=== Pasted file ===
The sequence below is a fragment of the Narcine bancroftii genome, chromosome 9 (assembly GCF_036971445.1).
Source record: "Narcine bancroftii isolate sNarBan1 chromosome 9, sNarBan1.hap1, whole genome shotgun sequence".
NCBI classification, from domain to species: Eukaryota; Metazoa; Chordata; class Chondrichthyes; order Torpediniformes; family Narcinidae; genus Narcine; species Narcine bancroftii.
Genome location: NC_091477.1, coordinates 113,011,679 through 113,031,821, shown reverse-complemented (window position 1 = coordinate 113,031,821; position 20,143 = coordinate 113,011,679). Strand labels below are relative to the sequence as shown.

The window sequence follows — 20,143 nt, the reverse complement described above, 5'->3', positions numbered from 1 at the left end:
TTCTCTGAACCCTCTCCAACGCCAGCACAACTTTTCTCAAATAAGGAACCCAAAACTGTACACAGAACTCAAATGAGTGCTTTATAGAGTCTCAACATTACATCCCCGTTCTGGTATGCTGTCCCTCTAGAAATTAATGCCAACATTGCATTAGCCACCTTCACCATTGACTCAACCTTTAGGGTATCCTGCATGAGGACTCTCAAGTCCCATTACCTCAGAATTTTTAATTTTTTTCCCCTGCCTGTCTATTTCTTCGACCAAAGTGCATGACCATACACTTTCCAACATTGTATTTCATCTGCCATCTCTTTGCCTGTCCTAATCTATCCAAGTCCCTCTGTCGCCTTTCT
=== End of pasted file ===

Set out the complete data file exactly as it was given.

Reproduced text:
The sequence below is a fragment of the Narcine bancroftii genome, chromosome 9 (assembly GCF_036971445.1).
Source record: "Narcine bancroftii isolate sNarBan1 chromosome 9, sNarBan1.hap1, whole genome shotgun sequence".
NCBI classification, from domain to species: Eukaryota; Metazoa; Chordata; class Chondrichthyes; order Torpediniformes; family Narcinidae; genus Narcine; species Narcine bancroftii.
Genome location: NC_091477.1, coordinates 113,011,679 through 113,031,821, shown reverse-complemented (window position 1 = coordinate 113,031,821; position 20,143 = coordinate 113,011,679). Strand labels below are relative to the sequence as shown.

The window sequence follows — 20,143 nt, the reverse complement described above, 5'->3', positions numbered from 1 at the left end:
TTCTCTGAACCCTCTCCAACGCCAGCACAACTTTTCTCAAATAAGGAACCCAAAACTGTACACAGAACTCAAATGAGTGCTTTATAGAGTCTCAACATTACATCCCCGTTCTGGTATGCTGTCCCTCTAGAAATTAATGCCAACATTGCATTAGCCACCTTCACCATTGACTCAACCTTTAGGGTATCCTGCATGAGGACTCTCAAGTCCCATTACCTCAGAATTTTTAATTTTTTTCCCCTGCCTGTCTATTTCTTCGACCAAAGTGCATGACCATACACTTTCCAACATTGTATTTCATCTGCCATCTCTTTGCCTGTCCTAATCTATCCAAGTCCCTCTGTCGCCTTTCT